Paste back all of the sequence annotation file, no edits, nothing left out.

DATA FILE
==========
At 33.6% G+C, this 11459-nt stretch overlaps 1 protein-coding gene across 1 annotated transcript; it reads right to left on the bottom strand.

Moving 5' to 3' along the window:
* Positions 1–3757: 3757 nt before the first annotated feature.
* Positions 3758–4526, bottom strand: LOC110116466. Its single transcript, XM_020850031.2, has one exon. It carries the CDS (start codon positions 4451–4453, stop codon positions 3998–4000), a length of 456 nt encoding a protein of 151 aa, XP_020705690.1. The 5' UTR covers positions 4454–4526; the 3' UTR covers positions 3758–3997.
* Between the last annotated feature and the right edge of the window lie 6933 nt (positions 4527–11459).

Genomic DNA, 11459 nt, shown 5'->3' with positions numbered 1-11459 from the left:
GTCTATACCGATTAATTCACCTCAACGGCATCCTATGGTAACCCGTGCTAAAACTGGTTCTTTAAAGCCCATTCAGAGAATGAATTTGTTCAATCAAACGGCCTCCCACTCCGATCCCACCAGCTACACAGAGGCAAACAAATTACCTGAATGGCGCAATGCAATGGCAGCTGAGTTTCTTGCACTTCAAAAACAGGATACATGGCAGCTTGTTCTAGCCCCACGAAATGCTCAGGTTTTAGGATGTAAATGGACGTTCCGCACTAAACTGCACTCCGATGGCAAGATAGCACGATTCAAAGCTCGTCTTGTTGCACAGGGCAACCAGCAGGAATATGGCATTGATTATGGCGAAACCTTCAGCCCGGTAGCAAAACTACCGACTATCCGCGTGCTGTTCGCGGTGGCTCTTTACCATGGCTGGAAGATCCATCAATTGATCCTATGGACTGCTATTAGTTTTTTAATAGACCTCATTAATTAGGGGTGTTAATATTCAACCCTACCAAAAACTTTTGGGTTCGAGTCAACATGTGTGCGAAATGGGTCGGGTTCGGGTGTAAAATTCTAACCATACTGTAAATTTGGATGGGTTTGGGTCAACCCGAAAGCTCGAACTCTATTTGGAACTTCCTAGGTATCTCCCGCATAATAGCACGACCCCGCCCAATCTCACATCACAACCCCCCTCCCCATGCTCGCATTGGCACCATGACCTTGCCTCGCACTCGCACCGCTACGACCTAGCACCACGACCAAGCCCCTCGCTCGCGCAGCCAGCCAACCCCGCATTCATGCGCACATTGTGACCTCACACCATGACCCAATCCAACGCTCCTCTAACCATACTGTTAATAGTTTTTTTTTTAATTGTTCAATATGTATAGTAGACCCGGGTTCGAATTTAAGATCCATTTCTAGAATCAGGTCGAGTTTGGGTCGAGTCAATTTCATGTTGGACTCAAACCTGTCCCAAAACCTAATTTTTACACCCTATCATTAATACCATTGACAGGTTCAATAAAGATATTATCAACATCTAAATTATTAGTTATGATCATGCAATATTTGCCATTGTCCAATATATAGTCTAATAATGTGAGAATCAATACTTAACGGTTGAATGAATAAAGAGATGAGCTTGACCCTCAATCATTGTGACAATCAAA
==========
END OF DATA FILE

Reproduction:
At 33.6% G+C, this 11459-nt stretch overlaps 1 protein-coding gene across 1 annotated transcript; it reads right to left on the bottom strand.

Moving 5' to 3' along the window:
* Positions 1–3757: 3757 nt before the first annotated feature.
* Positions 3758–4526, bottom strand: LOC110116466. Its single transcript, XM_020850031.2, has one exon. It carries the CDS (start codon positions 4451–4453, stop codon positions 3998–4000), a length of 456 nt encoding a protein of 151 aa, XP_020705690.1. The 5' UTR covers positions 4454–4526; the 3' UTR covers positions 3758–3997.
* Between the last annotated feature and the right edge of the window lie 6933 nt (positions 4527–11459).

Genomic DNA, 11459 nt, shown 5'->3' with positions numbered 1-11459 from the left:
GTCTATACCGATTAATTCACCTCAACGGCATCCTATGGTAACCCGTGCTAAAACTGGTTCTTTAAAGCCCATTCAGAGAATGAATTTGTTCAATCAAACGGCCTCCCACTCCGATCCCACCAGCTACACAGAGGCAAACAAATTACCTGAATGGCGCAATGCAATGGCAGCTGAGTTTCTTGCACTTCAAAAACAGGATACATGGCAGCTTGTTCTAGCCCCACGAAATGCTCAGGTTTTAGGATGTAAATGGACGTTCCGCACTAAACTGCACTCCGATGGCAAGATAGCACGATTCAAAGCTCGTCTTGTTGCACAGGGCAACCAGCAGGAATATGGCATTGATTATGGCGAAACCTTCAGCCCGGTAGCAAAACTACCGACTATCCGCGTGCTGTTCGCGGTGGCTCTTTACCATGGCTGGAAGATCCATCAATTGATCCTATGGACTGCTATTAGTTTTTTAATAGACCTCATTAATTAGGGGTGTTAATATTCAACCCTACCAAAAACTTTTGGGTTCGAGTCAACATGTGTGCGAAATGGGTCGGGTTCGGGTGTAAAATTCTAACCATACTGTAAATTTGGATGGGTTTGGGTCAACCCGAAAGCTCGAACTCTATTTGGAACTTCCTAGGTATCTCCCGCATAATAGCACGACCCCGCCCAATCTCACATCACAACCCCCCTCCCCATGCTCGCATTGGCACCATGACCTTGCCTCGCACTCGCACCGCTACGACCTAGCACCACGACCAAGCCCCTCGCTCGCGCAGCCAGCCAACCCCGCATTCATGCGCACATTGTGACCTCACACCATGACCCAATCCAACGCTCCTCTAACCATACTGTTAATAGTTTTTTTTTTAATTGTTCAATATGTATAGTAGACCCGGGTTCGAATTTAAGATCCATTTCTAGAATCAGGTCGAGTTTGGGTCGAGTCAATTTCATGTTGGACTCAAACCTGTCCCAAAACCTAATTTTTACACCCTATCATTAATACCATTGACAGGTTCAATAAAGATATTATCAACATCTAAATTATTAGTTATGATCATGCAATATTTGCCATTGTCCAATATATAGTCTAATAATGTGAGAATCAATACTTAACGGTTGAATGAATAAAGAGATGAGCTTGACCCTCAATCATTGTGACAATCAAA